eden·​tu·​lous (ˌ)ē-ˈden-chə-ləs How to pronounce edentulous (audio)

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Edentulous comes to English directly from the Latin word edentulus, which in turn comes from the Latin prefix e-, meaning "missing" or "absent," and the Latin root dent-, meaning "tooth." This root is at work in many familiar English words that relate to teeth, including "dental," "dentist," and "denture." It is also found in "edentate," a less common word that functions as a noun referring to an order of mammals with few or no teeth (e.g. sloths and armadillos), and as an adjective describing such mammals. "Edentate" is also sometimes used as a synonym of "edentulous."

Examples of edentulous in a Sentence

Recent Examples on the Web Results were strongest when students were proposed to be linked to the edentulous individual in a personal way, i.e., dating or living as neighbor. Ncbi Rofl, Discover Magazine, 16 Sep. 2011

These examples are programmatically compiled from various online sources to illustrate current usage of the word 'edentulous.' Any opinions expressed in the examples do not represent those of Merriam-Webster or its editors. Send us feedback about these examples.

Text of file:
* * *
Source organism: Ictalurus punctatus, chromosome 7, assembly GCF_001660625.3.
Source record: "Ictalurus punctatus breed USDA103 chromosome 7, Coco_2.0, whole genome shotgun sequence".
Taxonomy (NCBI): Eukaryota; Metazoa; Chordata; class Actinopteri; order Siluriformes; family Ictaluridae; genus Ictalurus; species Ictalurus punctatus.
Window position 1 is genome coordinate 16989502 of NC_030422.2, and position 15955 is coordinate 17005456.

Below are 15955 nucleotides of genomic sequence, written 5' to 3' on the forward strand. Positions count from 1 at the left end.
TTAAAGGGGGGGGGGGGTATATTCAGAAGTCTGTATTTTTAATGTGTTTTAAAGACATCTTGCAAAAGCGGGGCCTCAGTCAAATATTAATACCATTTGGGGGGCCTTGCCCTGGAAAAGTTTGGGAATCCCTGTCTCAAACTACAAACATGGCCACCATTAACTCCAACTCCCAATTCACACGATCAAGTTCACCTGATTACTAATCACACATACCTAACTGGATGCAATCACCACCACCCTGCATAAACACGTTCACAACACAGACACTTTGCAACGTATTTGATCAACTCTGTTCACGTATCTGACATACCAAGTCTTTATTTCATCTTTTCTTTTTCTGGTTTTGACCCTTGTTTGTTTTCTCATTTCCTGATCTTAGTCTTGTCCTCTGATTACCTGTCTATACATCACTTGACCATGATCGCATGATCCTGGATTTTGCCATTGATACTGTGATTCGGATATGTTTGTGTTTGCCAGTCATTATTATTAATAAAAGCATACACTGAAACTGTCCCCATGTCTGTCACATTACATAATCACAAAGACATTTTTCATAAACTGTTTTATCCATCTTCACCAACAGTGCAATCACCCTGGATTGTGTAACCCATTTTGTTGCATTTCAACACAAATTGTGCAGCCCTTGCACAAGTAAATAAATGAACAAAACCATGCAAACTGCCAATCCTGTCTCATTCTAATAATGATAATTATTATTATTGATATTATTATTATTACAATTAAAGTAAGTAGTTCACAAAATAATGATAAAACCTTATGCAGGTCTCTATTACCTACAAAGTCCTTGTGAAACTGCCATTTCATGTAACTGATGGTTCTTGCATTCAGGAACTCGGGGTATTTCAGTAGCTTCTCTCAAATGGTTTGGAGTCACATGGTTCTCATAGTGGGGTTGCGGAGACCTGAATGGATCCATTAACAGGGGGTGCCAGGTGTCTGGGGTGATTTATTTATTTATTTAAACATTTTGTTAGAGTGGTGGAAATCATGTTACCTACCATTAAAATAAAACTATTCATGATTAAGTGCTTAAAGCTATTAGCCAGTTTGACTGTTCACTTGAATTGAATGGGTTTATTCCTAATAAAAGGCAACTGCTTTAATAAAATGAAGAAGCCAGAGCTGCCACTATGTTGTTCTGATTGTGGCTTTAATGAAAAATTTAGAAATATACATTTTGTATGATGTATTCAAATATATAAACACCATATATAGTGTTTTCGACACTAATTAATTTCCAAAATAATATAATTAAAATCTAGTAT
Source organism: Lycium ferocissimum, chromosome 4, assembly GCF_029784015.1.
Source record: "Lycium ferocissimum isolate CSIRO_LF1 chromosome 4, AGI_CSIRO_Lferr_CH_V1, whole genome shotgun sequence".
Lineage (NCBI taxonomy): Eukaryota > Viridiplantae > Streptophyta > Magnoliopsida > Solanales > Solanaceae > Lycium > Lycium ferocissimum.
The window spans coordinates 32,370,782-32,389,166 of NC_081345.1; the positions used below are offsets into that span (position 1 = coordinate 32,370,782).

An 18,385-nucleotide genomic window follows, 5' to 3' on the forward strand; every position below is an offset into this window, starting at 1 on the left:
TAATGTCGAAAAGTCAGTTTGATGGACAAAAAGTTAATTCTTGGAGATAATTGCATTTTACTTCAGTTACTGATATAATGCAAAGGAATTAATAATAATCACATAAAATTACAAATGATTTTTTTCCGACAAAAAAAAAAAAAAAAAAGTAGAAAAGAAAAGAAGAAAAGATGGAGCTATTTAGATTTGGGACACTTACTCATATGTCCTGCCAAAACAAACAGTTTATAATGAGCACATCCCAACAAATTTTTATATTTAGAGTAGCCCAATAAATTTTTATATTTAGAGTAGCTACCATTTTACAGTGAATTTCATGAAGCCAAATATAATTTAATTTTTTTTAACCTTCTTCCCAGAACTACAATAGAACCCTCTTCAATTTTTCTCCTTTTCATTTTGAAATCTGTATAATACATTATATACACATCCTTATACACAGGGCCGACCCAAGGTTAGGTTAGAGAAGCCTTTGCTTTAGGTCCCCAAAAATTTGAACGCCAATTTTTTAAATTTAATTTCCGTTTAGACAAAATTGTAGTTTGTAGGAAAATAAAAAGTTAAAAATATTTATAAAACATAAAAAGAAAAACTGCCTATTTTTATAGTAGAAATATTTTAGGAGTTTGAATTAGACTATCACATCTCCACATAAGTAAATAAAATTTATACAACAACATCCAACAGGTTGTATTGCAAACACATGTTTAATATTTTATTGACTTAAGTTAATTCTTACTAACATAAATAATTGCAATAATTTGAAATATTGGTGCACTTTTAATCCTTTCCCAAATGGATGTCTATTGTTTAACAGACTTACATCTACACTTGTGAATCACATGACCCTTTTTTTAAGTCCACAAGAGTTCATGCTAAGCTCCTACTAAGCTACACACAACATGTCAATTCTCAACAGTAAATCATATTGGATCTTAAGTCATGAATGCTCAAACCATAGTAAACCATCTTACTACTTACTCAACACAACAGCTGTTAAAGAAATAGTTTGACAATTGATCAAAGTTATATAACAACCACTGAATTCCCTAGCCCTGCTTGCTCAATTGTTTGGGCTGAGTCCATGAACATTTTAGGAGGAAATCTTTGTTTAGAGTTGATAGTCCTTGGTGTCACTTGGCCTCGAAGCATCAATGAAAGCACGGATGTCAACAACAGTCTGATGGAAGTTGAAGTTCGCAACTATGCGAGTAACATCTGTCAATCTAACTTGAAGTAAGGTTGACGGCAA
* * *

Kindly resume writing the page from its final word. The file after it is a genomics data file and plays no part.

Word History


Latin edentulus, from e- + dent-, dens

First Known Use

1782, in the meaning defined above

Time Traveler
The first known use of edentulous was in 1782


Dictionary Entries Near edentulous

Cite this Entry

“Edentulous.” Merriam-Webster.com Dictionary, Merriam-Webster, https://www.merriam-webster.com/dictionary/edentulous. Accessed 23 Feb. 2024.

Medical Definition


eden·​tu·​lous (ˈ)ē-ˈden-chə-ləs How to pronounce edentulous (audio)
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